Tuesday, November 20, 2012
I'm suspecting that when we were all in high school there was little discussion about sustainability. The Earth and its resources were so far form finite in our eyes that waste was not regarded as a problem and we all clambered to have more than our parents, and they more than theirs and so forth. Along the way we missed some critical learning that we are now trying to catch up with. Choices are an essential part of life that allow for people to establish priorities, determine directionality, make decisions and reflect. If you were like me you probably missed the lesson about ecological footprints. Thankfully our children are getting the education we missed, and bringing it home with them.
Every few weeks or so I get an update from Rebecca Lemos or Everette Burke, MS Mathematics teachers. Their math 8 Algeo classes have taken on a wonderful environmental unit that lasts the entire year. Here's basically how it works: The students go home and identify an area of sustainability that they would like to focus on . The students, whose blogs grace our ISKL cyber world, follow through by establishing a baseline understanding of what it is that they use at home. The next step is to choose an indicator to follow and gather data. A project on electricity, for example, might use kWh units per month. The task then is to create an action plan on how to become more environmentally (and wallet) friendly with regard to the issue at hand. Continuous reflection as well as using mathematical concepts for ongoing curricular work (e.g. magnification) are an integral part of the process also. Often such actions mean that students need to engage their families in coming up with achievable solutions.
Through the Algeo 8 environmental project, students are able to go back home and have frank and open discussions about the value or appropriate decisions. They are engaging in collaboration, planning, and systematic higher level thinking. In other words, they are engaging in real life learning and expanding that learning to those around them, the families. This is as powerful as one can expect an education to be and a true testament to the goals of the project through the authentic use of mathematics as an analytical and reflective tool. From the point of view of service learning and sustainability education, projects such as these highlight the true potential of making learning come to life.
So if you find your son/daughter sauntering through the door one day and asking you about your family's health habits, flying choices, consumer behavior or anything of that nature don't be alarmed or defensive. Instead celebrate the fact that they are utilizing what education often calls "21st Century Skills"; empowerment, communication, stewardship, collaboration and decision making. It's the kind of thing that - though potentially contentious at times - should fill you with pride in knowing that your child son is headed in the right direction.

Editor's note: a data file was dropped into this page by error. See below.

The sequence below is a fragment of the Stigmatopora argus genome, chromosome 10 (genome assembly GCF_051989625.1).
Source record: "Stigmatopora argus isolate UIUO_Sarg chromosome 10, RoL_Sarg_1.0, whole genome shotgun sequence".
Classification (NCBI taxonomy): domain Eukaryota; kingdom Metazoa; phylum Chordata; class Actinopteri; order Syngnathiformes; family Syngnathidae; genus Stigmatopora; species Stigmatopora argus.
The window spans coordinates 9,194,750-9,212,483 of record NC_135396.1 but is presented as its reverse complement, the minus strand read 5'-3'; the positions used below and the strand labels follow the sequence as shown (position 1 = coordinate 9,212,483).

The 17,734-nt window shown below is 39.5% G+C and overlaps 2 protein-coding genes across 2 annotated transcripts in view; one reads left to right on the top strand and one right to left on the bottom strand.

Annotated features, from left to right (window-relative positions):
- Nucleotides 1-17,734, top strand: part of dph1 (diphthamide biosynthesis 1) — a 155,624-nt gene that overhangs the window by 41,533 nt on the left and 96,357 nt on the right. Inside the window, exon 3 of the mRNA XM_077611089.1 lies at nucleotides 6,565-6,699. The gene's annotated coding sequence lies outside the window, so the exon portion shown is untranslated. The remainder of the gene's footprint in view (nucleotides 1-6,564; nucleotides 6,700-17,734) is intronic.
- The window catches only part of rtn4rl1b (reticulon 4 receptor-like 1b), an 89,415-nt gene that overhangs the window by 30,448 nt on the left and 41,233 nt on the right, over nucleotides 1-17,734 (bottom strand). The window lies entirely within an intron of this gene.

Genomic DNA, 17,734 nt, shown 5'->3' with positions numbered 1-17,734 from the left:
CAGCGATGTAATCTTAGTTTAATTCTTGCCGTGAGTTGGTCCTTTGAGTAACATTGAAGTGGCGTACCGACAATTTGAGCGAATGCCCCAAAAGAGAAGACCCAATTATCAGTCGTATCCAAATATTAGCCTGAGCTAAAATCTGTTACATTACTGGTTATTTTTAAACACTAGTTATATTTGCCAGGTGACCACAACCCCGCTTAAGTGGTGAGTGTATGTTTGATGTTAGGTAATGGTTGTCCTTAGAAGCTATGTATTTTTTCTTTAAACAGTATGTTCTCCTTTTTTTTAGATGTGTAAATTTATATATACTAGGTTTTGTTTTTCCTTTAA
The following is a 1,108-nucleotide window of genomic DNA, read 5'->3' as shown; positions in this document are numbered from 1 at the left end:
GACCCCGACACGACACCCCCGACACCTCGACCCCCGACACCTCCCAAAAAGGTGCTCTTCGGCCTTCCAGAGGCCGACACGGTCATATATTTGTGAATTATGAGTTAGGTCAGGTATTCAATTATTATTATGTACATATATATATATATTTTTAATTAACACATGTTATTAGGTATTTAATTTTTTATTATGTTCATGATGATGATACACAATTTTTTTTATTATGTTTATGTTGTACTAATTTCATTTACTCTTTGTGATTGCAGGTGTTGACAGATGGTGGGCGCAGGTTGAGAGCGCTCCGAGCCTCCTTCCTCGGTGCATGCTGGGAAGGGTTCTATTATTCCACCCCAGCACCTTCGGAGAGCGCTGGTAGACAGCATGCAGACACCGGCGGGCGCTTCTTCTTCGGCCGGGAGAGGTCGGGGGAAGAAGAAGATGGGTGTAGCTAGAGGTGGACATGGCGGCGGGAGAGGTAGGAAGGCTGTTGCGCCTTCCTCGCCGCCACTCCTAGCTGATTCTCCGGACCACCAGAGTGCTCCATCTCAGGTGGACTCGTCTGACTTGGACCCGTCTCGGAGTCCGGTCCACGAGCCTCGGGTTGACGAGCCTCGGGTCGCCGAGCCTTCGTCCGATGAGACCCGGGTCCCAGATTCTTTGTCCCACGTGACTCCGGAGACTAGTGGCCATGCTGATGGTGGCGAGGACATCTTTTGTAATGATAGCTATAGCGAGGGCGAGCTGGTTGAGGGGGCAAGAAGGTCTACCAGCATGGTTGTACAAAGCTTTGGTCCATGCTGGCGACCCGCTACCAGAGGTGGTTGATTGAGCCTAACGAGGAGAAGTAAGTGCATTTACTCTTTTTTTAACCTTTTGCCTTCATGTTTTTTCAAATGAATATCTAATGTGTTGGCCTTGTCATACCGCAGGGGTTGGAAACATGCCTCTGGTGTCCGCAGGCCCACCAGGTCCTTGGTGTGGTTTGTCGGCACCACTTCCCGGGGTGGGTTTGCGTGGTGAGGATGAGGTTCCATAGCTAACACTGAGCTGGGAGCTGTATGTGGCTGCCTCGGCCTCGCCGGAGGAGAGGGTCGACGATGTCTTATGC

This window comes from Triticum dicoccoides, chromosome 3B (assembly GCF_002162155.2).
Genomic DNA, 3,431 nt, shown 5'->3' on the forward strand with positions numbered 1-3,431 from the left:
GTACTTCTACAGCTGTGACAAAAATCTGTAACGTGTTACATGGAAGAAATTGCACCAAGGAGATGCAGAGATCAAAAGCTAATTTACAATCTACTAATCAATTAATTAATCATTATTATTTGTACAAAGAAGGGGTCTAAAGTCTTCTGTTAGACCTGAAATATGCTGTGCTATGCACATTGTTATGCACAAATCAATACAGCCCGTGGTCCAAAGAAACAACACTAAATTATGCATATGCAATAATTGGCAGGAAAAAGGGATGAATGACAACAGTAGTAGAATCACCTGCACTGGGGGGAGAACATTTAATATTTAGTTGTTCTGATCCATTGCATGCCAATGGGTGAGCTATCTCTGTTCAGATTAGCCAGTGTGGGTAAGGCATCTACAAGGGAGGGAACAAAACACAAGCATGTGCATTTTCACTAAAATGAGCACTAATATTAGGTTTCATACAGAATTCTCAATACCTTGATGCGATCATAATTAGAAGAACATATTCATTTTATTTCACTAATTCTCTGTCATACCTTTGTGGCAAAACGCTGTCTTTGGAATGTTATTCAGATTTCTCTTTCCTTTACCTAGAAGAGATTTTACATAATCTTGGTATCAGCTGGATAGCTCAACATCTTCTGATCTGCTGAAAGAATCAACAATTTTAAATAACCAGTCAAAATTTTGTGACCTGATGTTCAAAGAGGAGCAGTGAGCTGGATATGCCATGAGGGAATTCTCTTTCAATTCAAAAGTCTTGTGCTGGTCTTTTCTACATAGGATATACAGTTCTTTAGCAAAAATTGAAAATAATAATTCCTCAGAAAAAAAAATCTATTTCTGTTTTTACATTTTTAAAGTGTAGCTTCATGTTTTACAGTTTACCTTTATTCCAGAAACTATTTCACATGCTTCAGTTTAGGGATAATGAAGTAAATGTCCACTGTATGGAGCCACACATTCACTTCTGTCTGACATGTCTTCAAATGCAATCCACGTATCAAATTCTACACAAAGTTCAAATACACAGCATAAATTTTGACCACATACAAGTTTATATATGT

Wednesday, November 7, 2012
The new digester has finally been put in place and is "up and running", so to speak. Well, actually it will take close to a month for the gas generated from food waste to generate enough bio gas to provide enough energy for our pancake/omelet burner in Sam's at Melawati, but the hubbub of last week was hard to pass up.
It's construction really did take a village:
- Two visiting experts (one from India and one from Singapore) here to supervise the installation,
- Over 15 external workers helping out with cutting, placing measuring, building attaching and connecting all sorts of tanks and pipes,
- A number of ISKL staff members running back and forth ensuring that everything was working,
- A very supportive and flexible canteen staff who put up with invasions of their space as deliberations took place,
- Several fifth grade classes coming by for quick visits and discussions about what a digester does, how it works, where the food and gas go, making designs and taking pictures (not to mention plans)
A big big thank you to everyone who participated in the construction, with particular kudos to Krish and his staff, Alex Wong, John Hollenback and the Sam's Snacks cafeteria crew for their support in bringing the project to life! Though the construction is mostly done (there remains just a bit of gas piping and plumbing to be completed) the process continues as we take baby steps to making it fully functional. During the next three months we will add increasingly more food waste, allowing the bacteria to grow accordingly and deal with the increased food supply. By January we are hoping that the bio-digester will be a fully-functional part of our community!